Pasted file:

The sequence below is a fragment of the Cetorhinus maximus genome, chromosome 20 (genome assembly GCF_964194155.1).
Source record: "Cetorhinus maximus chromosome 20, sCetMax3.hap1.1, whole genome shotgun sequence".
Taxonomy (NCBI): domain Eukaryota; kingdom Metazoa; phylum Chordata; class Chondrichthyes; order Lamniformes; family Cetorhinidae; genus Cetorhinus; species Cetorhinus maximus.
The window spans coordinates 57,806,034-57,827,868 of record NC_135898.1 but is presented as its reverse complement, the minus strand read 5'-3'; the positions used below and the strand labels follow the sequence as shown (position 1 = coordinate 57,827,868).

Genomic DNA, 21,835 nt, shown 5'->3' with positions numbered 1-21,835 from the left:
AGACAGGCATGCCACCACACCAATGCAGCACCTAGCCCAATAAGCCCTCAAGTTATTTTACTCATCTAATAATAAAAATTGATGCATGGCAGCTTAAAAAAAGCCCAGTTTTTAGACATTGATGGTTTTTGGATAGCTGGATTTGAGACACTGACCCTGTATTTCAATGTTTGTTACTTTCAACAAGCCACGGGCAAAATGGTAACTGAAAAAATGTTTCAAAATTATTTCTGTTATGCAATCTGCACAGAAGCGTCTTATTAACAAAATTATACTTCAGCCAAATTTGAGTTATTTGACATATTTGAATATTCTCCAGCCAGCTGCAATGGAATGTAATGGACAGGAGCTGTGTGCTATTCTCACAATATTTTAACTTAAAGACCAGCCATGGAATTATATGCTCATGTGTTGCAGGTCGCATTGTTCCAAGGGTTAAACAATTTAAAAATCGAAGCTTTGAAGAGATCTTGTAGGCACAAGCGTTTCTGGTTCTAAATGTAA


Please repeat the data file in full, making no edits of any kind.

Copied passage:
The sequence below is a fragment of the Cetorhinus maximus genome, chromosome 20 (genome assembly GCF_964194155.1).
Source record: "Cetorhinus maximus chromosome 20, sCetMax3.hap1.1, whole genome shotgun sequence".
Taxonomy (NCBI): domain Eukaryota; kingdom Metazoa; phylum Chordata; class Chondrichthyes; order Lamniformes; family Cetorhinidae; genus Cetorhinus; species Cetorhinus maximus.
The window spans coordinates 57,806,034-57,827,868 of record NC_135898.1 but is presented as its reverse complement, the minus strand read 5'-3'; the positions used below and the strand labels follow the sequence as shown (position 1 = coordinate 57,827,868).

Genomic DNA, 21,835 nt, shown 5'->3' with positions numbered 1-21,835 from the left:
AGACAGGCATGCCACCACACCAATGCAGCACCTAGCCCAATAAGCCCTCAAGTTATTTTACTCATCTAATAATAAAAATTGATGCATGGCAGCTTAAAAAAAGCCCAGTTTTTAGACATTGATGGTTTTTGGATAGCTGGATTTGAGACACTGACCCTGTATTTCAATGTTTGTTACTTTCAACAAGCCACGGGCAAAATGGTAACTGAAAAAATGTTTCAAAATTATTTCTGTTATGCAATCTGCACAGAAGCGTCTTATTAACAAAATTATACTTCAGCCAAATTTGAGTTATTTGACATATTTGAATATTCTCCAGCCAGCTGCAATGGAATGTAATGGACAGGAGCTGTGTGCTATTCTCACAATATTTTAACTTAAAGACCAGCCATGGAATTATATGCTCATGTGTTGCAGGTCGCATTGTTCCAAGGGTTAAACAATTTAAAAATCGAAGCTTTGAAGAGATCTTGTAGGCACAAGCGTTTCTGGTTCTAAATGTAA